His flare for criminal creativity didn’t go unnoticed by Wild – Jack was good, and Jack was creative. But Jack was also pretty adept at getting caught too! In fact, he was caught five times throughout his short career, which meant he had to be good at something else – escaping!


Arrest and escape one


Jack and his brother Tom committed a burglary together, accompanied by Edgworth Bess, with whom Jack was now living with or possibly even married to. Tom had been convicted once before so, in fear of execution, squealed on his brother, Jack. Nice.


Arrested and questioned, Jack was thrown into the top floor of St Giles’s Roundhouse, a small holding prison. But little did anyone know at this time that the small wooden prison couldn’t hold one of the best escape artists of the century.


Jack broke through the timber-framed ceiling, climbed out onto the roof, and lowered himself down with a rope made from his bedclothes. Then, even though he still had his chains on, he merged into the crowd, looking up at commotion now on the roof, and joined in with the excitement before scarpering.

Jack Sheppard – The first prison break / Credit: George Cruikshank 1839 / The Victorian Web
Jack Sheppard – The first prison break / Credit: George Cruikshank 1839 / The Victorian Web

Arrest and escape two


Caught in the act of pickpocketing (although Jack denied his involvement), he was next detained at St Ann’s Roundhouse in Soho, where good old Edgworth Bess visited him. Believing Bess to be Jack’s wife, the guards threw her into the cell with him, and they were moved to New Prison in Clerkenwell.


Together, they filed through their chains with implements Bess had brought in under her petticoats. They managed to remove a bar on the window and slide out using the bedsheets as ropes again. They then hurdled a twenty-two-foot-high prison gate and wandered off into the night.

Jack Sheppard – The second prison break / Credit: George Cruikshank 1839 / Victorian Web
Jack Sheppard – The second prison break / Credit: George Cruikshank 1839 / Victorian Web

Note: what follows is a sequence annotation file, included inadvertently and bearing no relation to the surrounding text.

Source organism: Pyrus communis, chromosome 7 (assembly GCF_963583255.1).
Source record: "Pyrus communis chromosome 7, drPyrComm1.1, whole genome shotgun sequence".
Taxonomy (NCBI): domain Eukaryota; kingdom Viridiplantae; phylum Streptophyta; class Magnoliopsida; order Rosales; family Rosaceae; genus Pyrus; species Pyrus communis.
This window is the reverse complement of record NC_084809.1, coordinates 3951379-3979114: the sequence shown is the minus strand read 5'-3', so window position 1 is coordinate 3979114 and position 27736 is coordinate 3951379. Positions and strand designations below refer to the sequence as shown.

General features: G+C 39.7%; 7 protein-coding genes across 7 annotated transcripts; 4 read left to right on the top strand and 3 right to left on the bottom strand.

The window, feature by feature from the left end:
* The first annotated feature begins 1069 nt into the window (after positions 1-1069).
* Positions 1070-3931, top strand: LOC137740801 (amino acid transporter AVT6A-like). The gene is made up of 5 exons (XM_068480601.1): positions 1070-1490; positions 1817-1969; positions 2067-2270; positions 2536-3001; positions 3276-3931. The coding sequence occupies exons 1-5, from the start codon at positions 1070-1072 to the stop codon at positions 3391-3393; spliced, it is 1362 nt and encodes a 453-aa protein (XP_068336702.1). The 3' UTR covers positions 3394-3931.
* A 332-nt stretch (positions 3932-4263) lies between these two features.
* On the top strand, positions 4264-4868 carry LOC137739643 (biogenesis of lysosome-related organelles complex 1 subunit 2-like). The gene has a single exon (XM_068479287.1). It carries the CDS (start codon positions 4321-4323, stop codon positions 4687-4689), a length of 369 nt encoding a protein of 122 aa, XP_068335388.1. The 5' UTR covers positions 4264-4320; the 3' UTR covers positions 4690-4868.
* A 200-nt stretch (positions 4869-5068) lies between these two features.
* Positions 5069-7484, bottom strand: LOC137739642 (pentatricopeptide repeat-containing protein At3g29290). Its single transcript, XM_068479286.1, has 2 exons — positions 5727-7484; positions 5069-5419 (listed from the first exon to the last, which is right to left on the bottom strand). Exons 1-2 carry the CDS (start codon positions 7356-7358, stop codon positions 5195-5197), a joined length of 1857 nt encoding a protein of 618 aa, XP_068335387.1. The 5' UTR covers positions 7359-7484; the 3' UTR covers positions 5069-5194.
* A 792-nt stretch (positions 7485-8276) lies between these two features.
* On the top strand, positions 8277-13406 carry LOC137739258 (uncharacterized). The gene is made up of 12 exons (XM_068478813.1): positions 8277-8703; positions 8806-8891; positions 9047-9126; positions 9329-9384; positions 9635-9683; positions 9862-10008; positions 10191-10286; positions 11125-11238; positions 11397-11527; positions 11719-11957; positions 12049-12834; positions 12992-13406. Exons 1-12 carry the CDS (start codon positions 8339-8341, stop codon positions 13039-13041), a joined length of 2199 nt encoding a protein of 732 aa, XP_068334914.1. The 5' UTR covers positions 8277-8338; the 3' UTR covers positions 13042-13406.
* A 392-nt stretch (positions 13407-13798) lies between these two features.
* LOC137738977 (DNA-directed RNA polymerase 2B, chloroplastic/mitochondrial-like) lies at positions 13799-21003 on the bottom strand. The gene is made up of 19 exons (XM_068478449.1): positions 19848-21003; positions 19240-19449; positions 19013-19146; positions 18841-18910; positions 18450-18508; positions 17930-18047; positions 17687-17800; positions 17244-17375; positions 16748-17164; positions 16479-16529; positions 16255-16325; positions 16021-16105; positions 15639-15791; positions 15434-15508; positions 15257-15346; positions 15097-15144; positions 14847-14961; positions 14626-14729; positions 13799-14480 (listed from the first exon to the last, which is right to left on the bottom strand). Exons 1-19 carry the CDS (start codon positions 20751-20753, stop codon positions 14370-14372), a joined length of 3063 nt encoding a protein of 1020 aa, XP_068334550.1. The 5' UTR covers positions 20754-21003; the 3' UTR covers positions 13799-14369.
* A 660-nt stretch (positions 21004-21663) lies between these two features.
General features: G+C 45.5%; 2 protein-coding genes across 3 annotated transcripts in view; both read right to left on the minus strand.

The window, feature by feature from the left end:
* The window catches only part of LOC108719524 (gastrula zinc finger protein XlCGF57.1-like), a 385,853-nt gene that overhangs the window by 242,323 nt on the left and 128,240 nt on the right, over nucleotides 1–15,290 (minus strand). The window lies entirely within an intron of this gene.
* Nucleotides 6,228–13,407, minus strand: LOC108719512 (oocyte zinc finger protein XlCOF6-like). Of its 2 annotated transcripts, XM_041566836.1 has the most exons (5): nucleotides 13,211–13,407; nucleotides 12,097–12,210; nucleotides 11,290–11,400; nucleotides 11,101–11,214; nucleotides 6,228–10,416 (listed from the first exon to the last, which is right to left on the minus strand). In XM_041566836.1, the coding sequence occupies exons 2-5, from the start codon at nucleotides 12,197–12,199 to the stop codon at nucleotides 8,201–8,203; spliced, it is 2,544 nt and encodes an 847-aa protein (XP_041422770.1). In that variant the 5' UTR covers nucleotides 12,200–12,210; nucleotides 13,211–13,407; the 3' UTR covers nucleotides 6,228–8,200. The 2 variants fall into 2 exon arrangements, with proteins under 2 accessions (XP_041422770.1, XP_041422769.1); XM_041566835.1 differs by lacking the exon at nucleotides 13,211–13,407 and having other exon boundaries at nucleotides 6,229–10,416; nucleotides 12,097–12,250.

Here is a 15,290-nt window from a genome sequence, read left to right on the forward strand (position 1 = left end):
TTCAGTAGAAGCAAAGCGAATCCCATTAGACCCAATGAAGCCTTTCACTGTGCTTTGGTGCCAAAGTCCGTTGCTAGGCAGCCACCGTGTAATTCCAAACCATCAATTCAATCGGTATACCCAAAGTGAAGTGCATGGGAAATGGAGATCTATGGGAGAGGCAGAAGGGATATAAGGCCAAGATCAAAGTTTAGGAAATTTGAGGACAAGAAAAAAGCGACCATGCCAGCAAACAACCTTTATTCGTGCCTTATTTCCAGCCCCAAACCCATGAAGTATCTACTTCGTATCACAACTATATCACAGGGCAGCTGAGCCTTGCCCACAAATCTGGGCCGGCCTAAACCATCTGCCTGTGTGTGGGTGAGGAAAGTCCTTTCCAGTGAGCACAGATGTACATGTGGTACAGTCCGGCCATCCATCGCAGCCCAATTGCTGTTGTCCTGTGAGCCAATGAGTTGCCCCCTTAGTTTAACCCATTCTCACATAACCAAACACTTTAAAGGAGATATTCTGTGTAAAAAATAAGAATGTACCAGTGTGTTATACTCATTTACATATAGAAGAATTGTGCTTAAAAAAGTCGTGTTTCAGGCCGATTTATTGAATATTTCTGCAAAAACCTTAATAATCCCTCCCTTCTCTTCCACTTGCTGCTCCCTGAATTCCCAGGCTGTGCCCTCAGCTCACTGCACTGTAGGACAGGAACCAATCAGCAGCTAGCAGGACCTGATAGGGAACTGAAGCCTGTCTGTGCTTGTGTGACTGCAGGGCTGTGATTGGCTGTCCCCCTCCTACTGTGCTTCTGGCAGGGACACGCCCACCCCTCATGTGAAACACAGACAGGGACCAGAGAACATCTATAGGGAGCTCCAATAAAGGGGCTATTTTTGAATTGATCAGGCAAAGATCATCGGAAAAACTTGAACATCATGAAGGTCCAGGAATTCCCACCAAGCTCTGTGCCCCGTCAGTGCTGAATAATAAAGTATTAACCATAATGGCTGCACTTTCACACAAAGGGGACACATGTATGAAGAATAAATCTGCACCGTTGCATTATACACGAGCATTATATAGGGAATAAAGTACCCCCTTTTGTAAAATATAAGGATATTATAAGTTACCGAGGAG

Arrest and escape three


The Thief-Taker, Wild, wanted a cut of Jack’s ill-gotten gains because he was so good at thieving, but Jack resisted. Wild didn’t take kindly to this, especially as he owned the criminal gangs in London, so he spilt the beans on Jack, getting him arrested – again.


Wild was able to do this because of Blueskin and Edgworth Bess.

  • Blueskin (already known as a grass after giving testimony at the Old Bailey, which led to his associates being introduced to the fatal Tyburn Tree), told Wild what jobs Jack had been up to and gave him all the details.

  • Edgworth Bess was plied with copious amounts of booze by Wild and once in a loose-tongued condition, let slip where Jack was hiding out.

Wild, irked by Jack’s independence and success, grassed him up.


This time, Honest Jack was put into Newgate Prison under the belief that no one could ever escape from it, not even him. But Jack was now the infamous escapee making headlines in national newspapers while the public romanticised his crimes as if they were anti-establishment heroics.


And the thing is, Jack did escape! He loosened a bar in the door where he was allowed to talk to visitors, and with the help of Bess and her friend, Poll Maggot (not a typo), he changed into a dress and walked right out of prison with them, in front of all the guards.


Jack now had a death warrant on his head.

Jack and Bess Actioning the Escape / Credit:  Jack Sheppard, A Romance by W. Harrison Ainsworth 1839
Jack and Bess Actioning the Escape / Credit: Jack Sheppard, A Romance by W. Harrison Ainsworth 1839

Arrest and escape four


At this time, after his last escape, Jack became an even bigger hero amongst the poor. A non-violent and clever escapee fighting against incarceration – apparently handsome as well.


Hiding out in Finchley Common, he was finally caught again by the Newgate Posse and thrown back into Newgate, only this time, he was put in the ‘Castle’ and chained to the middle of the floor so he couldn’t move. Oh, how the prison guards got it wrong, again, because Jack used a nail from his chair to unlock his handcuffs and chains.


He broke through the ceiling and then six barred doors that took him into the prison chapel. Then, with access to the roof of the prison from the chapel, Jack broke through again; only he released there was a sixty-feet drop he hadn't accounted for. So, he went all the way back to his cell and grabbed the faithful prison blanket (aka escape rope), then travelled all the way back through the six barred doors, to the chapel and up onto the roof, again. Lowering himself down, Jack landed on the roof of an adjoining house, which he broke into it without waking the occupants, exited, and merrily walked down the streets of London to freedom.